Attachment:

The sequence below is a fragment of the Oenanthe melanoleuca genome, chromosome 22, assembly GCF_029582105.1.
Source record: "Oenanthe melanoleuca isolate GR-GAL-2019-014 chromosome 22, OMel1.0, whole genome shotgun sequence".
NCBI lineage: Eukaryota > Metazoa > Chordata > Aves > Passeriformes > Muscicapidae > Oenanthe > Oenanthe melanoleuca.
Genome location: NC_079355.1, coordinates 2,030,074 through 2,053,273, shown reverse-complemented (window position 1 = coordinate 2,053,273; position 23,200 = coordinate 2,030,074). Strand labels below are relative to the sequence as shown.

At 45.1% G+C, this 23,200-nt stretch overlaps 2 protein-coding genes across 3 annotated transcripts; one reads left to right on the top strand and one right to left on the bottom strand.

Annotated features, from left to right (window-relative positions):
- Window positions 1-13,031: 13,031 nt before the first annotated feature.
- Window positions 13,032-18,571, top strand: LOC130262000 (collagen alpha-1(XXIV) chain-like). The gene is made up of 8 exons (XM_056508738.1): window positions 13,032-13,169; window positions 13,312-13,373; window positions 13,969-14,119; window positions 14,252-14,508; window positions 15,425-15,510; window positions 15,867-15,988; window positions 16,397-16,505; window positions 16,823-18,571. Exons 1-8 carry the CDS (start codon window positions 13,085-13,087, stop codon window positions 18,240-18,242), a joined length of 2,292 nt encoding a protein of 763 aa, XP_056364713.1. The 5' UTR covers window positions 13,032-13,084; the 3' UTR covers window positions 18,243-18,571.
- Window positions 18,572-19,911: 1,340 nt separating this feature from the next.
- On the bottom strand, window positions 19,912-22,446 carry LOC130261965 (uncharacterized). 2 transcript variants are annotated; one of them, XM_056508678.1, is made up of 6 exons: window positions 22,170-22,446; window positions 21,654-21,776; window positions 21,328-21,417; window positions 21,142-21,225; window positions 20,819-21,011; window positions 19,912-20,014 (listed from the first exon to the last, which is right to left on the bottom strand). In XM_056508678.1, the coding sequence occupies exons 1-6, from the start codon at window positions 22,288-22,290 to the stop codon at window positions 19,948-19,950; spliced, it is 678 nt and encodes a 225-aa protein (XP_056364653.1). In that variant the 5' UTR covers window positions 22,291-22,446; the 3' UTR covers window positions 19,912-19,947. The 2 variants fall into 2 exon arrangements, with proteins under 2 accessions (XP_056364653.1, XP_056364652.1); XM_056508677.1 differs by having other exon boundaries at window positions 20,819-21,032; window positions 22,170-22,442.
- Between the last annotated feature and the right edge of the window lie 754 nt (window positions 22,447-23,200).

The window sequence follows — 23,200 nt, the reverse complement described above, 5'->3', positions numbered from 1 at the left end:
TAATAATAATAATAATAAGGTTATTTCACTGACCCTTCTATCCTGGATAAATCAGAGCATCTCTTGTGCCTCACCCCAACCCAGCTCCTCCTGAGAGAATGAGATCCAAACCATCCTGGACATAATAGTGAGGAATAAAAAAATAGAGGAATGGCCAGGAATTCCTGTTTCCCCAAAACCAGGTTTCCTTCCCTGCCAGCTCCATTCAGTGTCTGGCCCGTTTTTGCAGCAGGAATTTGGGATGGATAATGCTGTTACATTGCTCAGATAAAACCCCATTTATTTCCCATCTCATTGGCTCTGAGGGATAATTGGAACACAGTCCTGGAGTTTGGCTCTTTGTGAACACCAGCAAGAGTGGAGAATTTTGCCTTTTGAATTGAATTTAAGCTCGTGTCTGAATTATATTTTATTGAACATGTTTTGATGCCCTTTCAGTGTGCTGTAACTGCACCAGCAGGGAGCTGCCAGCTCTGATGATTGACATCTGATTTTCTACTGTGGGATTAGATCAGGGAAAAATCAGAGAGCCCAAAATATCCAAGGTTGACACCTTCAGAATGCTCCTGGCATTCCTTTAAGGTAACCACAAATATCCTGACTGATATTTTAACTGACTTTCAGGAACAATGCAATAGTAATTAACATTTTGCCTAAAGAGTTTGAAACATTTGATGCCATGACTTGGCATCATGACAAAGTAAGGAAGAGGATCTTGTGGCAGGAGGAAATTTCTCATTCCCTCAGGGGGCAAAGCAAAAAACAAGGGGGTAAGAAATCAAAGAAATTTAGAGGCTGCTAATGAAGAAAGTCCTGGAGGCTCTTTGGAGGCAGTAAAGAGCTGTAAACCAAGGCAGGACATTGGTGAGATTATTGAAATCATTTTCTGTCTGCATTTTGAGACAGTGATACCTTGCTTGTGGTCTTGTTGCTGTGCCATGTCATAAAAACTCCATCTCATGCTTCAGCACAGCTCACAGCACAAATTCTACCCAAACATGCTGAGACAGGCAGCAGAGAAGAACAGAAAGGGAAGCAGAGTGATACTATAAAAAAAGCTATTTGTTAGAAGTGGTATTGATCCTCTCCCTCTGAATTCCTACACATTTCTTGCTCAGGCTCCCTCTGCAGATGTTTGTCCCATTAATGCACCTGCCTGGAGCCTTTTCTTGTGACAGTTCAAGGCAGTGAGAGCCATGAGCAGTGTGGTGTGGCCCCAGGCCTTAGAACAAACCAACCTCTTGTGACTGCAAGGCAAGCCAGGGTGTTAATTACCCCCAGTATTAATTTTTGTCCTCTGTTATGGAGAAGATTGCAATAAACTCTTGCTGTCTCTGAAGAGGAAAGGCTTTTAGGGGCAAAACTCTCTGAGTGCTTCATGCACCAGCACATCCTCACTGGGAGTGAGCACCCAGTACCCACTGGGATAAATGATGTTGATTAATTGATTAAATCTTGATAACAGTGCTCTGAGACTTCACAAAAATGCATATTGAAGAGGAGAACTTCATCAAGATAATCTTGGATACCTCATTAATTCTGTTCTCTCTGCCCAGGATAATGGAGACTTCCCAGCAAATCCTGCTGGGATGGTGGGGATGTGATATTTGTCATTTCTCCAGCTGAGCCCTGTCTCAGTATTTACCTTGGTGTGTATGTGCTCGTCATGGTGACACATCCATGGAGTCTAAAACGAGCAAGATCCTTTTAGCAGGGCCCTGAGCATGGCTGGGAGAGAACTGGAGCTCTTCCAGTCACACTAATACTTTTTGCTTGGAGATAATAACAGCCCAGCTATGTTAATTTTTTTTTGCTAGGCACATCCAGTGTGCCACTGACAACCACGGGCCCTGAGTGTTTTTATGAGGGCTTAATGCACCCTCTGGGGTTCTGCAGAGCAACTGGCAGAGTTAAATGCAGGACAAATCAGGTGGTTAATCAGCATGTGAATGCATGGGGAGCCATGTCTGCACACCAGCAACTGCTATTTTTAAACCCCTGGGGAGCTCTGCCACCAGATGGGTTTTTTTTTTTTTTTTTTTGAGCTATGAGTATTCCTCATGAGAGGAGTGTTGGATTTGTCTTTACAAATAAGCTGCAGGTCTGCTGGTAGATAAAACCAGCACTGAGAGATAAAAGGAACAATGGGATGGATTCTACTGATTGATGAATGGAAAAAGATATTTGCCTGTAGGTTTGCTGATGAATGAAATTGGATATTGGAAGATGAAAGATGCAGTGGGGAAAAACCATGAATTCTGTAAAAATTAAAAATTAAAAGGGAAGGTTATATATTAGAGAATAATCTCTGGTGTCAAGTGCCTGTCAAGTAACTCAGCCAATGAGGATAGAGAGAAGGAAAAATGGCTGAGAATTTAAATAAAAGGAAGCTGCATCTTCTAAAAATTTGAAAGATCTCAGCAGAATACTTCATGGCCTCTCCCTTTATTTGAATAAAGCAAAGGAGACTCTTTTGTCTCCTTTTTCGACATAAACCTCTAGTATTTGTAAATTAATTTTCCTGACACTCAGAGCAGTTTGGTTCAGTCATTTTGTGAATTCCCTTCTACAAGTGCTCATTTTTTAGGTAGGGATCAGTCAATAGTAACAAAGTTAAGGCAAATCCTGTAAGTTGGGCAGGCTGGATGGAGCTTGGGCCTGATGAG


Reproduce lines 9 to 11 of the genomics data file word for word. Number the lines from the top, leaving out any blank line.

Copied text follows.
- Window positions 18,572-19,911: 1,340 nt separating this feature from the next.
- On the bottom strand, window positions 19,912-22,446 carry LOC130261965 (uncharacterized). 2 transcript variants are annotated; one of them, XM_056508678.1, is made up of 6 exons: window positions 22,170-22,446; window positions 21,654-21,776; window positions 21,328-21,417; window positions 21,142-21,225; window positions 20,819-21,011; window positions 19,912-20,014 (listed from the first exon to the last, which is right to left on the bottom strand). In XM_056508678.1, the coding sequence occupies exons 1-6, from the start codon at window positions 22,288-22,290 to the stop codon at window positions 19,948-19,950; spliced, it is 678 nt and encodes a 225-aa protein (XP_056364653.1). In that variant the 5' UTR covers window positions 22,291-22,446; the 3' UTR covers window positions 19,912-19,947. The 2 variants fall into 2 exon arrangements, with proteins under 2 accessions (XP_056364653.1, XP_056364652.1); XM_056508677.1 differs by having other exon boundaries at window positions 20,819-21,032; window positions 22,170-22,442.
- Between the last annotated feature and the right edge of the window lie 754 nt (window positions 22,447-23,200).